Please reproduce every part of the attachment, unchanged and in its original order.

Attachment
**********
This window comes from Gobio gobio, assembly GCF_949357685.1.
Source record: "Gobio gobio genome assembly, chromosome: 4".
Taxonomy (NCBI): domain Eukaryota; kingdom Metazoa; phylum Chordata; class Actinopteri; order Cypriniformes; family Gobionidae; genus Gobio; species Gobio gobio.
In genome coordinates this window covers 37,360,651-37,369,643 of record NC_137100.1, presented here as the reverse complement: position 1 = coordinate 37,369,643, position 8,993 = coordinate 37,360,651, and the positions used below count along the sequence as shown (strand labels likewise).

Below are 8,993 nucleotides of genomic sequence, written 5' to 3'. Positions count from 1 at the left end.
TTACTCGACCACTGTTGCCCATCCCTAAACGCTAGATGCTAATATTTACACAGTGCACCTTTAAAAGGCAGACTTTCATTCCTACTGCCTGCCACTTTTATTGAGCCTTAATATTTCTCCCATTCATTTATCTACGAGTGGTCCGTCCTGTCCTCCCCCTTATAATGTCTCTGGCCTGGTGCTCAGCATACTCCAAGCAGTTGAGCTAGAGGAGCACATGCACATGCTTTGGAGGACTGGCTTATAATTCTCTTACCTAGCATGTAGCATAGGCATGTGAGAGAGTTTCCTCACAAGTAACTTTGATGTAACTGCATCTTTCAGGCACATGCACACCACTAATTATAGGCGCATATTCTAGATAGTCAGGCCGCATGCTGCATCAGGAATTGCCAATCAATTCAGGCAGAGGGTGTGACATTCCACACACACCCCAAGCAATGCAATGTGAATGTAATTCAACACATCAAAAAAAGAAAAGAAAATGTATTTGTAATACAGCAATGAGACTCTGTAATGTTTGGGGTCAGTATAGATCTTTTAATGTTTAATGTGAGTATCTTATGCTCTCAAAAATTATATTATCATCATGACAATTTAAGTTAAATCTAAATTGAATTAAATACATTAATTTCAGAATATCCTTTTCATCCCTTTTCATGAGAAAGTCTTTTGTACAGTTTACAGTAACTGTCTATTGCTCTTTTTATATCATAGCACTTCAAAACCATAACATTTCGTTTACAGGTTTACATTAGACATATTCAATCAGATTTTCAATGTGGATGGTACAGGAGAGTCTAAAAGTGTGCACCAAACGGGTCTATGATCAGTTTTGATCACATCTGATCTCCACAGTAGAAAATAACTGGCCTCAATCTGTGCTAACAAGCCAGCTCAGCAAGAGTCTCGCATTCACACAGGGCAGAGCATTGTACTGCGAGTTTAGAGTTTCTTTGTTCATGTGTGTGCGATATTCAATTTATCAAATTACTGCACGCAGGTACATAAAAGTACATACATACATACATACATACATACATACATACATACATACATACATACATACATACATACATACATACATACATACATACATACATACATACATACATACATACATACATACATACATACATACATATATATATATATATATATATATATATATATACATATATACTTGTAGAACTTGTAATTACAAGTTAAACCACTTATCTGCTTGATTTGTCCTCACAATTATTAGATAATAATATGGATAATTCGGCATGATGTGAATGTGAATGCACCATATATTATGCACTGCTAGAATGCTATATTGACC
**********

This window comes from Gobio gobio, assembly GCF_949357685.1.
Source record: "Gobio gobio genome assembly, chromosome: 4".
Taxonomy (NCBI): domain Eukaryota; kingdom Metazoa; phylum Chordata; class Actinopteri; order Cypriniformes; family Gobionidae; genus Gobio; species Gobio gobio.
In genome coordinates this window covers 37,360,651-37,369,643 of record NC_137100.1, presented here as the reverse complement: position 1 = coordinate 37,369,643, position 8,993 = coordinate 37,360,651, and the positions used below count along the sequence as shown (strand labels likewise).

Below are 8,993 nucleotides of genomic sequence, written 5' to 3'. Positions count from 1 at the left end.
TTACTCGACCACTGTTGCCCATCCCTAAACGCTAGATGCTAATATTTACACAGTGCACCTTTAAAAGGCAGACTTTCATTCCTACTGCCTGCCACTTTTATTGAGCCTTAATATTTCTCCCATTCATTTATCTACGAGTGGTCCGTCCTGTCCTCCCCCTTATAATGTCTCTGGCCTGGTGCTCAGCATACTCCAAGCAGTTGAGCTAGAGGAGCACATGCACATGCTTTGGAGGACTGGCTTATAATTCTCTTACCTAGCATGTAGCATAGGCATGTGAGAGAGTTTCCTCACAAGTAACTTTGATGTAACTGCATCTTTCAGGCACATGCACACCACTAATTATAGGCGCATATTCTAGATAGTCAGGCCGCATGCTGCATCAGGAATTGCCAATCAATTCAGGCAGAGGGTGTGACATTCCACACACACCCCAAGCAATGCAATGTGAATGTAATTCAACACATCAAAAAAAGAAAAGAAAATGTATTTGTAATACAGCAATGAGACTCTGTAATGTTTGGGGTCAGTATAGATCTTTTAATGTTTAATGTGAGTATCTTATGCTCTCAAAAATTATATTATCATCATGACAATTTAAGTTAAATCTAAATTGAATTAAATACATTAATTTCAGAATATCCTTTTCATCCCTTTTCATGAGAAAGTCTTTTGTACAGTTTACAGTAACTGTCTATTGCTCTTTTTATATCATAGCACTTCAAAACCATAACATTTCGTTTACAGGTTTACATTAGACATATTCAATCAGATTTTCAATGTGGATGGTACAGGAGAGTCTAAAAGTGTGCACCAAACGGGTCTATGATCAGTTTTGATCACATCTGATCTCCACAGTAGAAAATAACTGGCCTCAATCTGTGCTAACAAGCCAGCTCAGCAAGAGTCTCGCATTCACACAGGGCAGAGCATTGTACTGCGAGTTTAGAGTTTCTTTGTTCATGTGTGTGCGATATTCAATTTATCAAATTACTGCACGCAGGTACATAAAAGTACATACATACATACATACATACATACATACATACATACATACATACATACATACATACATACATACATACATACATACATACATACATACATACATACATACATACATACATACATACATACATACATATATATATATATATATATATATATATATATACATATATACTTGTAGAACTTGTAATTACAAGTTAAACCACTTATCTGCTTGATTTGTCCTCACAATTATTAGATAATAATATGGATAATTCGGCATGATGTGAATGTGAATGCACCATATATTATGCACTGCTAGAATGCTATATTGACC